Is your marketing campaign awash in a sea of content? Do you have what Google wants? Get answers to these questions, plus an easy content strategy game plan, killer visuals, and a little something for the bleeding hearts, all in this edition of Thursday Trends.
How Competitive Is Your Content Marketing Game Plan?
3 Strategic Questions to Ask for Content Marketing Win via The Marketing Insider
If you’re out there, marketing and producing content, without a documented content strategy, the good news is that you’re not alone. According to a recent survey of marketers, only 36% have a documented content marketing game plan. The bad news is that, without a documented strategic approach to marketing, your content won’t be nearly as effective.
This article from The Marketing Insider makes starting to strategize simple by breaking the idea of content strategy into three basic questions. Take a look at the full article to learn the right questions to ask when planning your content strategy, so you can stop marketing willy-nilly and get in the game with a winning, thoroughly considered playbook.
Don’t Blend In — How to Be a Content Marketing Non-Conformist
Tips for Standing Out in a Crowded Content Marketing Environment via WriterAccess
On television, online, and on the street, we’re awash in content. As a result, content marketers have to work extra hard to prevent their content from getting swept away in the deluge. Thankfully, there are ways to make sure your content is seen, heard, smelled and tasted (why not?), and most importantly appreciated.
Take a look at this recent article from WriterAccess that provides a few pointers on how to keep your content from getting lost at sea. The article suggests staying firmly anchored and holding your audience’s attention with unique topics, mixed media, and more.
Is a Picture Really Worth a Thousand (or More) Words?
How to Create Infographics That’ll Supercharge Your Content Marketing Strategy in 2019 via Business 2 Community
Nearly half of marketers polled in a recent survey reported that original graphics, like infographics, were more effective than other media — even videos, GIFs, and memes (but we still love ’em). With all the work infographics can do, packing lots of information into tidy, easily reviewable packages, they’re probably worth the time, planning, and effort to create.
From outlining infographic goals to styling your masterpiece, this article from Business 2 Community breaks the process of creating infographics into five easy steps. Following their complete guidelines will help you whip up your next tasty infographic fast as a bowl of instant pudding.
Don’t Just Do It for the Money; Do It for the Donors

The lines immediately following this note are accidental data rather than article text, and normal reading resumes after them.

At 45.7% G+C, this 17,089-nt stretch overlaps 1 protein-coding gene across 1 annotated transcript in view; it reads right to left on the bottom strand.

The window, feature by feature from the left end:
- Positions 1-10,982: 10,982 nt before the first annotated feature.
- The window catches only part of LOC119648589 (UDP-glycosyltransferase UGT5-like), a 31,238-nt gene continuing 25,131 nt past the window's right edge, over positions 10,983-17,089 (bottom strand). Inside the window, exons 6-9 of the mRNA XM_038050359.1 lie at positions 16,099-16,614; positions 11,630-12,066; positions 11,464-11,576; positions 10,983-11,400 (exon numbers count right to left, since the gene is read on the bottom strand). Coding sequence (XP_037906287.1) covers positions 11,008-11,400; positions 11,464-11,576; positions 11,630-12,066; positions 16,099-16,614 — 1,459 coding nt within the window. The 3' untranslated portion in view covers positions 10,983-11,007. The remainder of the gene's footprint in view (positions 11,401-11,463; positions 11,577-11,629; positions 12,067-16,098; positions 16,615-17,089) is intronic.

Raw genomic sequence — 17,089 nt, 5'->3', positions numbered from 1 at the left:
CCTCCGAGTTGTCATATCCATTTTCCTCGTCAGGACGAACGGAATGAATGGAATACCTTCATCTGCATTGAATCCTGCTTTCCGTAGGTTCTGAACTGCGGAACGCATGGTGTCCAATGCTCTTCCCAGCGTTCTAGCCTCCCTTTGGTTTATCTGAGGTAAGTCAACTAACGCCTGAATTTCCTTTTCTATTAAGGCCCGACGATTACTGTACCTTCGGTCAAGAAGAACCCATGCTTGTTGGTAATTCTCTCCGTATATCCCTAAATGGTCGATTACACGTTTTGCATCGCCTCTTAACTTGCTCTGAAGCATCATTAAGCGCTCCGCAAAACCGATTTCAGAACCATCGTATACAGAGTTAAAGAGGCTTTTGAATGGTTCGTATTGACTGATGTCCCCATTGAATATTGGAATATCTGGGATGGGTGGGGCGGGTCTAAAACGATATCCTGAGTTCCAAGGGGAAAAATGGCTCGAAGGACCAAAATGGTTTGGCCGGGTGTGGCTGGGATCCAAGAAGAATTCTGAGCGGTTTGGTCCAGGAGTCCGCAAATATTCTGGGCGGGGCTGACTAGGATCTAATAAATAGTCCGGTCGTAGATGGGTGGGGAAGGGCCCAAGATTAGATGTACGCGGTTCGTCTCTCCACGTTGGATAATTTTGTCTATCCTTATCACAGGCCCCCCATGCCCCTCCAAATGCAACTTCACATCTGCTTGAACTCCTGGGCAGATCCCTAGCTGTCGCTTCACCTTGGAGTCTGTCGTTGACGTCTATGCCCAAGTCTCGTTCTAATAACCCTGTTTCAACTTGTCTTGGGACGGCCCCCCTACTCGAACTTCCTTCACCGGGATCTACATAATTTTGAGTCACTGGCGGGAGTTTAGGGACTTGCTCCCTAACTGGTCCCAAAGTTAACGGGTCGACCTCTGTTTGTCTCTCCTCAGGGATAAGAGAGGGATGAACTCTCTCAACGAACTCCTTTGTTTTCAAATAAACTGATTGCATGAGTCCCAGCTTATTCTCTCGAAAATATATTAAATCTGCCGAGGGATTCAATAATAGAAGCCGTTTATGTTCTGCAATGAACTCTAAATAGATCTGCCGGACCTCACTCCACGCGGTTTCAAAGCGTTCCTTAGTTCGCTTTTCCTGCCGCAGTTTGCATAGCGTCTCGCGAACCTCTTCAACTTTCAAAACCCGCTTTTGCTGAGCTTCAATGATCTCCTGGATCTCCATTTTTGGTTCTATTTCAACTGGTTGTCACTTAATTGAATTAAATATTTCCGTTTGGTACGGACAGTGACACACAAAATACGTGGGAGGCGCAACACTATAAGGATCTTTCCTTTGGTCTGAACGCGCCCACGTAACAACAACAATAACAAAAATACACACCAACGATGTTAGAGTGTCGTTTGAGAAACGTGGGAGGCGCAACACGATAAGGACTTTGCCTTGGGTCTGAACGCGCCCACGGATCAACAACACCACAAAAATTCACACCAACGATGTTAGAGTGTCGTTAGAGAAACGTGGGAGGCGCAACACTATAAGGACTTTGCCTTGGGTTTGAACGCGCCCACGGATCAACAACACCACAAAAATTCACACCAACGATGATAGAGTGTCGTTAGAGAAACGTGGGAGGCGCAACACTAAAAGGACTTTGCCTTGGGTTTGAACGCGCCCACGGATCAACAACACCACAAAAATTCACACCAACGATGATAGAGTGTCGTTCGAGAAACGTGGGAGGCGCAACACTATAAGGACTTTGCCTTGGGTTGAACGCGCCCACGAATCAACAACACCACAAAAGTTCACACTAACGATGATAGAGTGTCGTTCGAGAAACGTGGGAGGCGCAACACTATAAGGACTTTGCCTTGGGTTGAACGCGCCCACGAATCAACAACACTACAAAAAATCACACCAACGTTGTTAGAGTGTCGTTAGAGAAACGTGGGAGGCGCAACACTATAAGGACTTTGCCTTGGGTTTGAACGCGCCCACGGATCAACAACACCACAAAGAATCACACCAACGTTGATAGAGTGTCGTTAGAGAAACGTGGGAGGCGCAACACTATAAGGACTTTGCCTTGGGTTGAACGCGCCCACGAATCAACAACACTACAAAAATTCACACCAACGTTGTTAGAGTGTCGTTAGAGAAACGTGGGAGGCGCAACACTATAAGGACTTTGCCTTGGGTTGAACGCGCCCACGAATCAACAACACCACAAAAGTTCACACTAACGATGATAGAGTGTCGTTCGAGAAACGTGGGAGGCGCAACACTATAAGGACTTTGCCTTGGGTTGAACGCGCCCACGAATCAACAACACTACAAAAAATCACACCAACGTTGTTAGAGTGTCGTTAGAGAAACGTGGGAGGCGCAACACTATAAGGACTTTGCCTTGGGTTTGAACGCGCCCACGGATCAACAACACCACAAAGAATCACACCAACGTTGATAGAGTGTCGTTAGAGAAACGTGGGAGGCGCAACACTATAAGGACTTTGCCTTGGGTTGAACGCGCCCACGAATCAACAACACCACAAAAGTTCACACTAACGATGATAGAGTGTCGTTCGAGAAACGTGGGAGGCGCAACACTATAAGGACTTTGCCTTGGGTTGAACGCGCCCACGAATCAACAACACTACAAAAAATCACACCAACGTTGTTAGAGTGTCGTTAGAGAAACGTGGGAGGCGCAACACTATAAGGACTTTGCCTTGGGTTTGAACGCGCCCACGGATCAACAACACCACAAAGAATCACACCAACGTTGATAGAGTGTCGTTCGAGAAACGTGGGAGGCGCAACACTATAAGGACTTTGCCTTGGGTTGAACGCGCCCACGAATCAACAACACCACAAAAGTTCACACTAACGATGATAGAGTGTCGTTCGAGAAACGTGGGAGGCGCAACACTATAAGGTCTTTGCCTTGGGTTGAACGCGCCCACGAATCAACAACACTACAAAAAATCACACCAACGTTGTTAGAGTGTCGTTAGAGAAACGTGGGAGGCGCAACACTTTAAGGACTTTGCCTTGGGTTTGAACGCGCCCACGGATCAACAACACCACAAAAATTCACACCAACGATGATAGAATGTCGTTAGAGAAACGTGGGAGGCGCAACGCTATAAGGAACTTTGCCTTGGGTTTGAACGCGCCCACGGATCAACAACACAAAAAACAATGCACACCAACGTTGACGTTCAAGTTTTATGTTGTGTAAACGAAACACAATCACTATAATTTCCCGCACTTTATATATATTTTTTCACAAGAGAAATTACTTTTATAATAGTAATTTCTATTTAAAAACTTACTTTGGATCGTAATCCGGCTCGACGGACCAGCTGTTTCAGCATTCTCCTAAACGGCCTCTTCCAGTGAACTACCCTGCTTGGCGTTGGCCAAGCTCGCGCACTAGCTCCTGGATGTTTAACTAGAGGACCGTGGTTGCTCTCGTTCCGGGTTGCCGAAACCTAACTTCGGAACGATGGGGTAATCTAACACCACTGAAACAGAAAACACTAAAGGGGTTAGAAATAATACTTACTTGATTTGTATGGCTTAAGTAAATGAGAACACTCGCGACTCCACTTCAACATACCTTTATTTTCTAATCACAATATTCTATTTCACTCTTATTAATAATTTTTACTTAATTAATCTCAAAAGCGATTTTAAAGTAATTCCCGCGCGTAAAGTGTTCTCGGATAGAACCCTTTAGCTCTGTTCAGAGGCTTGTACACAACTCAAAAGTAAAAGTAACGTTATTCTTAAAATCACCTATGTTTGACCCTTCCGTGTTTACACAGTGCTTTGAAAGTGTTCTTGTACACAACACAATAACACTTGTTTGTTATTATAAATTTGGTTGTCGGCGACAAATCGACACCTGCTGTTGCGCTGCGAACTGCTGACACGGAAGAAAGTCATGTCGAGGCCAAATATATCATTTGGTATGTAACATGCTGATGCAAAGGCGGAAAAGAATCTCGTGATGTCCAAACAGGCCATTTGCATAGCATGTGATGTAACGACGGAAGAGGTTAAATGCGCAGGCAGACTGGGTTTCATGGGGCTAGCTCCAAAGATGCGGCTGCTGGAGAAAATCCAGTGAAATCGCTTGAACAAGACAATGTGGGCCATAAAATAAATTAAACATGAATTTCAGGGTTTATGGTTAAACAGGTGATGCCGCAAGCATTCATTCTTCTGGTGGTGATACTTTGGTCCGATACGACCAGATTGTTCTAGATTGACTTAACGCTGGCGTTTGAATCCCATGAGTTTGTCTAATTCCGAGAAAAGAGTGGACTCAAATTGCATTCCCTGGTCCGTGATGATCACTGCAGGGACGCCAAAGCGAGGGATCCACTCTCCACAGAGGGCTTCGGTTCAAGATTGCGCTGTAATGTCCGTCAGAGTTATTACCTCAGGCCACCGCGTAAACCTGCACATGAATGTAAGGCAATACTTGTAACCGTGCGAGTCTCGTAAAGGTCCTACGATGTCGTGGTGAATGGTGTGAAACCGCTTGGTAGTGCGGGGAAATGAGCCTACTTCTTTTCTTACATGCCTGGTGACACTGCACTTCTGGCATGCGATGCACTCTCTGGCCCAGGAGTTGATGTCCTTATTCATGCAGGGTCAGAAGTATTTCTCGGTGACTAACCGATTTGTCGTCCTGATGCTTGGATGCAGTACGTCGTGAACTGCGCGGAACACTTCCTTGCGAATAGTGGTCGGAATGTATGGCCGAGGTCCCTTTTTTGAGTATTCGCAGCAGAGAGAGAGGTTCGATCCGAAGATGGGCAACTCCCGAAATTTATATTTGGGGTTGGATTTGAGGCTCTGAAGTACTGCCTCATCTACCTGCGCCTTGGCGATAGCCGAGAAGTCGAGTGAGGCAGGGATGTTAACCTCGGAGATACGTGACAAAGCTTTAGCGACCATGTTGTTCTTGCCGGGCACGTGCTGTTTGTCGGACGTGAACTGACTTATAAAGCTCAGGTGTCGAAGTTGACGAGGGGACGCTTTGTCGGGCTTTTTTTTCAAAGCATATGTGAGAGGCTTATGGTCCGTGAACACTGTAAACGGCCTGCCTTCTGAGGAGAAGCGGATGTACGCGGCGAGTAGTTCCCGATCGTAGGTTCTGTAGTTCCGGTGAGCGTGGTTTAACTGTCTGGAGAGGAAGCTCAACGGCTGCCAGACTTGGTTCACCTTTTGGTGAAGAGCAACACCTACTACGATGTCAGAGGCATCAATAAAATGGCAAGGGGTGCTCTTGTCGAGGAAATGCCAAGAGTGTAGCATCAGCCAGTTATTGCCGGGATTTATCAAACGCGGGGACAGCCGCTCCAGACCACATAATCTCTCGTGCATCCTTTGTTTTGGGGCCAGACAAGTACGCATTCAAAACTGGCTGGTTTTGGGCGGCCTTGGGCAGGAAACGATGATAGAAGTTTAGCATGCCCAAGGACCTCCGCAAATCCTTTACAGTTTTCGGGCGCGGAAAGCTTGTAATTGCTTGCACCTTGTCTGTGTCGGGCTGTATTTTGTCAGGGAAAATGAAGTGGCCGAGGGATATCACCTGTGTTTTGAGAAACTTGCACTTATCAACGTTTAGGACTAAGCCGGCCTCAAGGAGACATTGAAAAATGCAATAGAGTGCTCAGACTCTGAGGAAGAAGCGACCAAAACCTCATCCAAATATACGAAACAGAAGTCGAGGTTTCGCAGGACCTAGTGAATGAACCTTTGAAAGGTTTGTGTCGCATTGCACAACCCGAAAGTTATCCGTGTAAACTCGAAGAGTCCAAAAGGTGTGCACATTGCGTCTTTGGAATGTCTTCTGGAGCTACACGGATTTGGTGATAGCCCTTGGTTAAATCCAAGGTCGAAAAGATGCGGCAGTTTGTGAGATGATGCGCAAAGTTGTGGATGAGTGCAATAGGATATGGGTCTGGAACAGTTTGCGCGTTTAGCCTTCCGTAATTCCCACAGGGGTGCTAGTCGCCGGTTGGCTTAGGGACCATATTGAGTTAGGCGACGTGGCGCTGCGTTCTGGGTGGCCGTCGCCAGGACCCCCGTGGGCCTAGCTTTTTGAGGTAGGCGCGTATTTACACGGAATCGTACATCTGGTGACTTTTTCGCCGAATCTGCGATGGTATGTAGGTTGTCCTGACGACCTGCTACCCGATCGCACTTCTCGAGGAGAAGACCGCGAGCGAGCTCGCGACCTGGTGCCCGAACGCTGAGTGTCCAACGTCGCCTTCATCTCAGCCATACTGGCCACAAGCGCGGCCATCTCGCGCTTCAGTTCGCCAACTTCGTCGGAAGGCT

In for-profit businesses, customer retention is important for growth, but in nonprofits, donor retention is essential to survival. Thankfully, content marketing’s no one-trick pony. It’s the perfect tool for nonprofits to maintain and strengthen their relationships with donors in between fundraisers and giving cycles.
This article from Skyword suggests nonprofits use content marketing to keep donors interested, informed, and involved. Use content to show how donations are being applied. They recommend nonprofits aim for emotional, social, and story-focused content that tugs heartstrings and loosens purse strings.
I Know What Google Wants. I Know What Google Likes.
How to Get Google Eyes for Your Content via Content Marketing Institute
You type in a word or a phrase — anything — and like magic, Google provides. But it isn’t magic; it’s math, human behavior, patterns, and Google staff, which means content marketers are able to customize (or search engine optimize) content to get the attention of Google’s eyes.
This Content Marketing Institute article explains, in simple terms, how to give Google what it wants: expertise, authority, and trustworthiness, to start. Take a look at the full article to learn more about how Google search works and what you can (and should) do to give your content Google eyes.
Jennifer G is a full-time freelance writer and editor with a B.A. in creative writing from the University of Montana. She enjoys researching and writing creative content to engage readers and developing professional voices for clients across all industries. She specializes in medical, health, veterinary, and financial writing. Having worked nearly thirteen years in finance, Jennifer applies her experience in the banking industry (marketing, social media management, consumer and commercial lending, customer service, accounts, and bookkeeping) to her writing work within the industry.